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Thread started 22 Jun 2012 (Friday) 13:12
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Sony investing $1B in stack CMOS sensor tech

 
liupublic
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Jun 22, 2012 13:12 |  #1

Looks like Sony is working on even better CMOS sensors.

Initially they will be mostly for tablet and cell phones, but large sensors can't be far behind.

http://www.pcworld.com …ge_sensor_produ​ction.html (external link)


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rick_reno
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Jun 22, 2012 14:45 |  #2

Possible Nikon needs more.




  
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woos
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Jun 23, 2012 13:12 |  #3

Cell phones are a huge profit center. Also, from the article, this is key: "such as medical tools."...hehe

But for cell phones, think about it. Cell phones are now, imho, approx at the same "stage" as personal computers were in the 90's. What I mean by that is each new generation is bringing some noticeable improvement and many people upgrade their phones every year, two years, three years, or w/e. Things are moving very fast. Just like PC's did in the 90's.

Eventually, around 2005/2006 (at least that's where I'd argue it happened), PC advancement got to the point where for most average user (ie not someone creating content or gaming), they don't have a big incentive to upgrade. You saw a lot of players exit the market, sell off their pc divisions, or focus elsewhere. Cell phones will get to that point, but they have a ways to go yet. Frankly, if I was Canon I'd be trying to team up with, or purchase (or create my own), a cell phone company. Then make an imaging focused "PowerTalk" err...a cell phone "PowerShot" line. Use android and cell phone upgrade plans to push sales of your imaging devices. Stetch some elph cameras out a bit, add a bigger screen, throw in a radio (etc)...hehe (not exactly that simple, but hey).


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EL_PIC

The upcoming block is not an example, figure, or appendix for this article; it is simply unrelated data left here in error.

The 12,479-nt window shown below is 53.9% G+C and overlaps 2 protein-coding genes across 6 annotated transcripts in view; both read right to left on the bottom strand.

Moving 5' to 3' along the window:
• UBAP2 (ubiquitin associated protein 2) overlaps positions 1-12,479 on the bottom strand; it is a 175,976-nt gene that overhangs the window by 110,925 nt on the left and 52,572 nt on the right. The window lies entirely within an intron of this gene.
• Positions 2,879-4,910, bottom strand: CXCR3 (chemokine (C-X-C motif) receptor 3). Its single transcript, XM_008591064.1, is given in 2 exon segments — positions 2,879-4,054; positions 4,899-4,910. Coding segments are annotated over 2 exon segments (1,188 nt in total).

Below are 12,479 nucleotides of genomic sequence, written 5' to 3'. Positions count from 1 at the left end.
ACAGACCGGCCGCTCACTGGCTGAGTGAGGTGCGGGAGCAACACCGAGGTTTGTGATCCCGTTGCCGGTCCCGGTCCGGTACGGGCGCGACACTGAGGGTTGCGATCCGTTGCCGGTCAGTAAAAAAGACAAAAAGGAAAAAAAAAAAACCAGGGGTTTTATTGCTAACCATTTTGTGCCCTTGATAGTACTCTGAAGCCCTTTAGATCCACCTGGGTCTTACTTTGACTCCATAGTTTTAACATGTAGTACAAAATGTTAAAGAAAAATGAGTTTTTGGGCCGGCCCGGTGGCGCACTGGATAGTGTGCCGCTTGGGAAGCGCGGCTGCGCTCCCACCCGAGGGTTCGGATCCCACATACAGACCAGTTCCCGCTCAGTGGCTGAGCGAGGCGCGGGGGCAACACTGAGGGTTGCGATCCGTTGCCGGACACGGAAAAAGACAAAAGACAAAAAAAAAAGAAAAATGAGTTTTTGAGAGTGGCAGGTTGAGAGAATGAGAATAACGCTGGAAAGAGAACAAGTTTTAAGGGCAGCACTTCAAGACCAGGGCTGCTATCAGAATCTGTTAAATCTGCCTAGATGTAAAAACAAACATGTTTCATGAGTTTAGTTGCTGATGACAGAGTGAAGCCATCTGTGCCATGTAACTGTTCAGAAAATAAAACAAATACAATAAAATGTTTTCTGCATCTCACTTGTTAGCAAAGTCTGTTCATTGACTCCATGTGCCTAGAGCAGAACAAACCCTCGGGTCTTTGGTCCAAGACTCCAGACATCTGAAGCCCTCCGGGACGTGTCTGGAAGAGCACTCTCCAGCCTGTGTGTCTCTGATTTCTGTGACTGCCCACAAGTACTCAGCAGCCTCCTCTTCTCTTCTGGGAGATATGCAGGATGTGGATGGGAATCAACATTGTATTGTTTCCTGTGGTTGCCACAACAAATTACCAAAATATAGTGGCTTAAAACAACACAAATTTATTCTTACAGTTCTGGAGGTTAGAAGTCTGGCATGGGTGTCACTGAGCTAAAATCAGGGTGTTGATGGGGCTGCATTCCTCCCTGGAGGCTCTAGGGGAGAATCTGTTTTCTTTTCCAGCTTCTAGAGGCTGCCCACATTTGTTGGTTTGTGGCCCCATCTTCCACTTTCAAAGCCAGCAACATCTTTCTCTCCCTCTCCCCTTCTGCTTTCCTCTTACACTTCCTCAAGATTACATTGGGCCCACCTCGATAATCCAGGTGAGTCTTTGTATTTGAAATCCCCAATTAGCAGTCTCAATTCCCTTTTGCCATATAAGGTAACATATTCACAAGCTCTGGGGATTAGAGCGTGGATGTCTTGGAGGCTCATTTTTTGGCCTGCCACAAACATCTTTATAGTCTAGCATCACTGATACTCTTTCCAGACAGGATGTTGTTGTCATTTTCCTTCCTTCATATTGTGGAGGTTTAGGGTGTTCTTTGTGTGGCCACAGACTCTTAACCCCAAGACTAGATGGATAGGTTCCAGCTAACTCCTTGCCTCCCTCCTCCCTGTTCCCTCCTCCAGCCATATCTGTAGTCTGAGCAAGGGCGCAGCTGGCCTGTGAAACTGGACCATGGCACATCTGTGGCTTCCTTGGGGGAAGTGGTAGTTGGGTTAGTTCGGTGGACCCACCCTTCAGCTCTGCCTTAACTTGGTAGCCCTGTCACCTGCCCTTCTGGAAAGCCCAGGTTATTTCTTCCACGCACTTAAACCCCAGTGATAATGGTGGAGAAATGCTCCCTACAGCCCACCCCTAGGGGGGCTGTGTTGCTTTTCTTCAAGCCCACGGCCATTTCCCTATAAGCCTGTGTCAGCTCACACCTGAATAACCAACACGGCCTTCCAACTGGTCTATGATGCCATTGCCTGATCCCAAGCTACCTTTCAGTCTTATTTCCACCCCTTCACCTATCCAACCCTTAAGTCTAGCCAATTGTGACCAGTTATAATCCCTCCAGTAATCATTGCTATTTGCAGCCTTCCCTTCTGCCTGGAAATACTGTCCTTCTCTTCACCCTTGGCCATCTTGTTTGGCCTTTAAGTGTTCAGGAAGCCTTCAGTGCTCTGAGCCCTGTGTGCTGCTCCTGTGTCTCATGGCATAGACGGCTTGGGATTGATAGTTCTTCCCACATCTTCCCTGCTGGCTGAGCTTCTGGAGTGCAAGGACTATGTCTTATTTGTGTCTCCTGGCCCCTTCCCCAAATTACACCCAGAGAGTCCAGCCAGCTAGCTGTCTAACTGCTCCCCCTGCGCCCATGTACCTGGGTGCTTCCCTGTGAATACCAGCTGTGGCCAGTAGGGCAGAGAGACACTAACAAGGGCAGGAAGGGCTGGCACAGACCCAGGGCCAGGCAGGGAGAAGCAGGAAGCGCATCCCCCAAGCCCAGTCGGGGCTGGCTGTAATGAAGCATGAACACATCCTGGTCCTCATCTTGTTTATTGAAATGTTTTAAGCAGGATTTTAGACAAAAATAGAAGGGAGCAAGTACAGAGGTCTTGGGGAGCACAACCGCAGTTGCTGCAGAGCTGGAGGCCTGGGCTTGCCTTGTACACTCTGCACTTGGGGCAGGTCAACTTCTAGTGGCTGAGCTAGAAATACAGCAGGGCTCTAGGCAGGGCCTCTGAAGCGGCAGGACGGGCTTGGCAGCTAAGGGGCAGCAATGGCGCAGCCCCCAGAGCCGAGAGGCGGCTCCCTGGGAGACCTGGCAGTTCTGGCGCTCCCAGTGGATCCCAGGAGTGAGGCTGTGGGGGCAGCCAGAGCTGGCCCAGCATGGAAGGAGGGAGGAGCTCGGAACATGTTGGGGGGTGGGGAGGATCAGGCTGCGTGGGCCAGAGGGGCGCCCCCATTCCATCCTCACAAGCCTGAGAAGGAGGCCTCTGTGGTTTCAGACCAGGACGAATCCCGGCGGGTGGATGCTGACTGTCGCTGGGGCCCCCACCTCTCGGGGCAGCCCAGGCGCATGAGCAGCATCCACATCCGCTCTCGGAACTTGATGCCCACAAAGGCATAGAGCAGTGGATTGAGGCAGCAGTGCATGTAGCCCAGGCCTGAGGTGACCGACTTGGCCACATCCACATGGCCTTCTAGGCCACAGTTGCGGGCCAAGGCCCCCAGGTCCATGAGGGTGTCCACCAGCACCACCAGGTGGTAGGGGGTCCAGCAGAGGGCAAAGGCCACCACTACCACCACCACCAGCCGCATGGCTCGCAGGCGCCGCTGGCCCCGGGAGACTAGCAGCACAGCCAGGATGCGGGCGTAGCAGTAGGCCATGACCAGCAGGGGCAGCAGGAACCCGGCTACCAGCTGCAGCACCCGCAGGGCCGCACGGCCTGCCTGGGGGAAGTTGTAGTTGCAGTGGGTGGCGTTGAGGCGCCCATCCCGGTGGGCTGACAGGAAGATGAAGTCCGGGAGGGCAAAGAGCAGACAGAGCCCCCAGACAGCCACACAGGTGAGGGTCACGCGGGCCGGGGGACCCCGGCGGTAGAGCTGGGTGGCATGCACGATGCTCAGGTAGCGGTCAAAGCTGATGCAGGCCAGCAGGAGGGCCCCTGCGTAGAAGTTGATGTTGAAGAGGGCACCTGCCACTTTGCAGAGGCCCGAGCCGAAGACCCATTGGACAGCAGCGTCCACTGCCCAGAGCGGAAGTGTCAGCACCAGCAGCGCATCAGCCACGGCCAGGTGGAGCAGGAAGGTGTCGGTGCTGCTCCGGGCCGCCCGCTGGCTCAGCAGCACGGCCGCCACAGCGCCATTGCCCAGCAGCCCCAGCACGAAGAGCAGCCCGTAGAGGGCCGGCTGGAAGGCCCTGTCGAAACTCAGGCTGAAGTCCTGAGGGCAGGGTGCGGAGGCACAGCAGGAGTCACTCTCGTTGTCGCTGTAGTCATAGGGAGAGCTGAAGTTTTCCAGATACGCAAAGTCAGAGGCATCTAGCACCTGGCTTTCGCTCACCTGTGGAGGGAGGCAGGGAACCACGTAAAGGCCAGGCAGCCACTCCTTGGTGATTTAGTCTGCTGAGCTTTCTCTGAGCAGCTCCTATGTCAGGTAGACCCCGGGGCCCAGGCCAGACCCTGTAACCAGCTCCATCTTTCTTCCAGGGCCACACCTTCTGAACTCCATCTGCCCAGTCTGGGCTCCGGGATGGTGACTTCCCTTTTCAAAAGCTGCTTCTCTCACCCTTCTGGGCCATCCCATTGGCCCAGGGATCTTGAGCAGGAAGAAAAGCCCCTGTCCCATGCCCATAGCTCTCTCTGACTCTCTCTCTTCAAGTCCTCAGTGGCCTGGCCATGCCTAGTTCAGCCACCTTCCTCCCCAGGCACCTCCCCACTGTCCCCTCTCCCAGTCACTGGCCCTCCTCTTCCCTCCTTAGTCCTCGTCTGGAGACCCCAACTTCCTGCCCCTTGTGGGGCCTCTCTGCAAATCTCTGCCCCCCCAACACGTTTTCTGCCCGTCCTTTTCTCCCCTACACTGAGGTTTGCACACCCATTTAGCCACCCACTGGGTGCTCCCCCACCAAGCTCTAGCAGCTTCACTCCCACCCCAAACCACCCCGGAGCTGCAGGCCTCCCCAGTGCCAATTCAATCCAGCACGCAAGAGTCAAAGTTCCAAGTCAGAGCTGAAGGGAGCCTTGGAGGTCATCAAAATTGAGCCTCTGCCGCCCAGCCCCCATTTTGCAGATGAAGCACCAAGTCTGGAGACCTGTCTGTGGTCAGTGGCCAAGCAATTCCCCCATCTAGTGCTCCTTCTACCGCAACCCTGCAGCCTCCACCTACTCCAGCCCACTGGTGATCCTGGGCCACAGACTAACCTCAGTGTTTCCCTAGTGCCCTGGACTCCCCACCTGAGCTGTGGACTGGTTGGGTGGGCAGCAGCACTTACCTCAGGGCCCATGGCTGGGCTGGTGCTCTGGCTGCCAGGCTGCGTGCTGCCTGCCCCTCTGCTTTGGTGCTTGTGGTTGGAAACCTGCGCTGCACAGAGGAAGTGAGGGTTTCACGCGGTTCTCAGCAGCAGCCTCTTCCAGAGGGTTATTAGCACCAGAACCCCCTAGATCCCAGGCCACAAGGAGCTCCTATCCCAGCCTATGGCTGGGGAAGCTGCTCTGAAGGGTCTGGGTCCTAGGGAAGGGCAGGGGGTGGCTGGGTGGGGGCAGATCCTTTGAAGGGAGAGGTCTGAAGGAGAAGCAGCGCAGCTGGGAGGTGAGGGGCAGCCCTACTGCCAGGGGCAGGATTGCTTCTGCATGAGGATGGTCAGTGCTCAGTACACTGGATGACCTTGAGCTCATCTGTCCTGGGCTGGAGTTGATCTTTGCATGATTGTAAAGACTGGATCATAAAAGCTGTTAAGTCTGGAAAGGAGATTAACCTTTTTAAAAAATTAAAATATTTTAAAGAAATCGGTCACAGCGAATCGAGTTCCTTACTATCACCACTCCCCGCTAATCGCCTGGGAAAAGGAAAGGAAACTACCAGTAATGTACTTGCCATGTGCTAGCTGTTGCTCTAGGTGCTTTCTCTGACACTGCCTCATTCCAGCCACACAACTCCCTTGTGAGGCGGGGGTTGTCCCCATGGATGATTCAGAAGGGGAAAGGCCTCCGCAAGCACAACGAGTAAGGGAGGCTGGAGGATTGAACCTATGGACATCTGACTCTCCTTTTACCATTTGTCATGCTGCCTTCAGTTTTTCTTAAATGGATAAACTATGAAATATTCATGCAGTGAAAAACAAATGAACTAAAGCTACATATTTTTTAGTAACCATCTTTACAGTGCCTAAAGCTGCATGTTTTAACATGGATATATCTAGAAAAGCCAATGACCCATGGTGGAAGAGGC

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Jun 23, 2012 13:21 |  #4
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Sony is Canon's real competition.

BSI was first mass introduced by Apple and HTC for phones.
This is why the Apple 4 + is so good for pictures.
See http://asia.cnet.com …rs-explained-62113892.htm (external link)
for a good explanation and examples.
It will be used in next gen DSLR's.


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pwm2
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Jun 23, 2012 13:24 |  #5

EL_PIC wrote in post #14621226 (external link)
Sony is Canon's real competition.

Unless Canon decides to buy Sony sensors, in which case Sony may be Canons most valued supplier.


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rick_reno
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Jun 23, 2012 13:34 |  #6

They're going from 45k to 60k sensors per month, i've seen reports Nikon is pumping out 30k D800's a month and 5k D4's from their plant in Sendai. That's a big chunk of that 45k. I'm assuming the ramp up to handle the coming D600/D400.




  
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liupublic
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Jun 23, 2012 15:19 |  #7

The ramp is most likely for iphone 5.

Most advanced CMOS sensor technology is on the latest cell phone. Not on the typical digital camera sensors. For example, BSI (back-side illumination) sensors are around for ~4 yrs now and it's just came to digital camera in 2011. Each new cell phone/tablet will have two CMOS sensors and that market is in the order of several hundred millions instead of hundred thousands for DSLR.

Best to explain why stack is good:
Stack CMOS sensor allows the signal processing circuit to be directly below the sensor physically and shorten the transmission path. The signal does not need to travel through a long interconnect to processing circuit on the edge of the chip. That will dramatically reduce cross talk and signal loss and thus improve signal to noise ratio.

This new Sony stacked BSI CMOS sensor will increase SN ratio by at ~2x given the same pixel pitch. BSI was able to provide the same margin of improvement.

To put in DSLR photography speak, stacked BSI CMOS sensor will be able to provide 1-stop improvement over current generation of BSI CMOS. Keep in mind, none of Canon's DSLR sensors uses even the BSI yet. The advantage for stacked BSI CMOS is even larger if the sensor is larger.
My guess that it will come to Sony and Nikon DSLR around 2014.


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rick_reno
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Jun 23, 2012 15:35 |  #8

liupublic wrote in post #14621580 (external link)
The ramp is most likely for iphone 5.

Most advanced CMOS sensor technology is on the latest cell phone. Not on the typical digital camera sensors. For example, BSI (back-side illumination) sensors are around for ~4 yrs now and it's just came to digital camera in 2011. Each new cell phone/tablet will have two CMOS sensors and that market is in the order of several hundred millions instead of hundred thousands for DSLR.

Best to explain why stack is good: